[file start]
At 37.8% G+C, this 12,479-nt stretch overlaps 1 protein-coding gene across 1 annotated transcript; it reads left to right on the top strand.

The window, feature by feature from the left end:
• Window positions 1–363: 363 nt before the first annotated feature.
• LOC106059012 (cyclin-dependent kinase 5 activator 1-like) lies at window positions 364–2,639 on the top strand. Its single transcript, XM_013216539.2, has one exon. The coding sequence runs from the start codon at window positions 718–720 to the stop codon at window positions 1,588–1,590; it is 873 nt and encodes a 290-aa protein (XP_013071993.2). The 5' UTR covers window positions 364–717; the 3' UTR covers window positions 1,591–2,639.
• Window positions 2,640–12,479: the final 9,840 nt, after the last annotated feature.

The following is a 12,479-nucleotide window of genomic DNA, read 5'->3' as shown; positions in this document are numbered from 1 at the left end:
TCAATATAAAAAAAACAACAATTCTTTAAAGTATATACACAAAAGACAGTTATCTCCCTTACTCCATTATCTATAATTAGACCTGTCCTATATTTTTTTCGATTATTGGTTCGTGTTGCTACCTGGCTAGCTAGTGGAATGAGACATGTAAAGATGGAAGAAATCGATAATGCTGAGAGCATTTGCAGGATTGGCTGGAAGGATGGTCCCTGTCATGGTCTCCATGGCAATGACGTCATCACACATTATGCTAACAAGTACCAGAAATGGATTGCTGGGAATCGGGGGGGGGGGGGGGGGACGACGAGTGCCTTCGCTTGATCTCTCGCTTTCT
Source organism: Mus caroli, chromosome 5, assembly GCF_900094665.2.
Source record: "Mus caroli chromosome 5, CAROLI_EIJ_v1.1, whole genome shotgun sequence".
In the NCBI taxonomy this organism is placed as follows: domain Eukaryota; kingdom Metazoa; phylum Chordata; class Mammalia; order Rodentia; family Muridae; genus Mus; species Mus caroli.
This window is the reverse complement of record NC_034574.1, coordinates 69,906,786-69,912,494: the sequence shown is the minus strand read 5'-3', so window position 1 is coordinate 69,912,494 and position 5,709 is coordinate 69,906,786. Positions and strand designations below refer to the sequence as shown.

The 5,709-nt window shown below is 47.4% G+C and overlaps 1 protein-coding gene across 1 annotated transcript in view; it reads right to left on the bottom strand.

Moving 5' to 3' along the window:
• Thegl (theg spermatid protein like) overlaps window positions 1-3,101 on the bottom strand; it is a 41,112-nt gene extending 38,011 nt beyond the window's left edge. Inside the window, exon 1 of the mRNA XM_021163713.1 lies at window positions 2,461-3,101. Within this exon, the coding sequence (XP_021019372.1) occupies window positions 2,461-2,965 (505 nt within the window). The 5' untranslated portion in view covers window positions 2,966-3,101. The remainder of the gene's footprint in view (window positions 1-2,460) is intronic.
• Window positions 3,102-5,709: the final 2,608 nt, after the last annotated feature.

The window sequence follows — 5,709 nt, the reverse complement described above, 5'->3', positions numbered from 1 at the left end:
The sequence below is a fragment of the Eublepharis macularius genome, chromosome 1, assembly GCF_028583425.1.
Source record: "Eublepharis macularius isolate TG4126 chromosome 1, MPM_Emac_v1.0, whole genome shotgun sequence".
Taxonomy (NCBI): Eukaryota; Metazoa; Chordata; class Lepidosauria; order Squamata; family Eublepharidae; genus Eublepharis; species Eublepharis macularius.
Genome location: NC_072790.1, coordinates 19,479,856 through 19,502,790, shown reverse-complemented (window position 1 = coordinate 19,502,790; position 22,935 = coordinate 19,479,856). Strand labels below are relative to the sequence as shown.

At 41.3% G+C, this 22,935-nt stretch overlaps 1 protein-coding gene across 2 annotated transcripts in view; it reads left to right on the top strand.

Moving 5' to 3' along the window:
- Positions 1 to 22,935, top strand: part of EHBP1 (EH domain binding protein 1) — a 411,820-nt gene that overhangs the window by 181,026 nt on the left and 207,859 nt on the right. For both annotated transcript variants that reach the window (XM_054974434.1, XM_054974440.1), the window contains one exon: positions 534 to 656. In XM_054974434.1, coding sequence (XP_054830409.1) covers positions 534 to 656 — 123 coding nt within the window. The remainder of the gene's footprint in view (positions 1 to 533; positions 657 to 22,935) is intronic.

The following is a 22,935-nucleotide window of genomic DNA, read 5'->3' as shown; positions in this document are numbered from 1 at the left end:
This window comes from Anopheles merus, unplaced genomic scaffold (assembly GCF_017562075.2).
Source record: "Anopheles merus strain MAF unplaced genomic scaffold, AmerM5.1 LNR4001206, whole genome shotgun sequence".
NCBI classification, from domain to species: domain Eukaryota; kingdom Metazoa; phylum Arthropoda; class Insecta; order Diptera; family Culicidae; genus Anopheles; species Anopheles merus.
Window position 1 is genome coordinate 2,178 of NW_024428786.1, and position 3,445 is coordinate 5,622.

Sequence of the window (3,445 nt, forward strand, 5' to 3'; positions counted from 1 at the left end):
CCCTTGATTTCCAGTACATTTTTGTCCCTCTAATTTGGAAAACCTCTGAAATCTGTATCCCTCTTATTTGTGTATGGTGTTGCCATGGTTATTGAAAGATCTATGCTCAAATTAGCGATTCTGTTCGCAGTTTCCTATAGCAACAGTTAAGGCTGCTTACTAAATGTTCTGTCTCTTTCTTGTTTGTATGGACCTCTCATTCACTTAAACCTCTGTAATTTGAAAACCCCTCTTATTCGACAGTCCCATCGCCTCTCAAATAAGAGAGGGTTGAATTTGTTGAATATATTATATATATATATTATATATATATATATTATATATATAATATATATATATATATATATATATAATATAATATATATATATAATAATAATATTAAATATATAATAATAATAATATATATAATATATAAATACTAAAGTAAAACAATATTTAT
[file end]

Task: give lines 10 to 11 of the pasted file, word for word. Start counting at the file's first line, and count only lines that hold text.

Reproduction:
In the NCBI taxonomy this organism is placed as follows: domain Eukaryota; kingdom Metazoa; phylum Chordata; class Mammalia; order Rodentia; family Muridae; genus Mus; species Mus caroli.
This window is the reverse complement of record NC_034574.1, coordinates 69,906,786-69,912,494: the sequence shown is the minus strand read 5'-3', so window position 1 is coordinate 69,912,494 and position 5,709 is coordinate 69,906,786. Positions and strand designations below refer to the sequence as shown.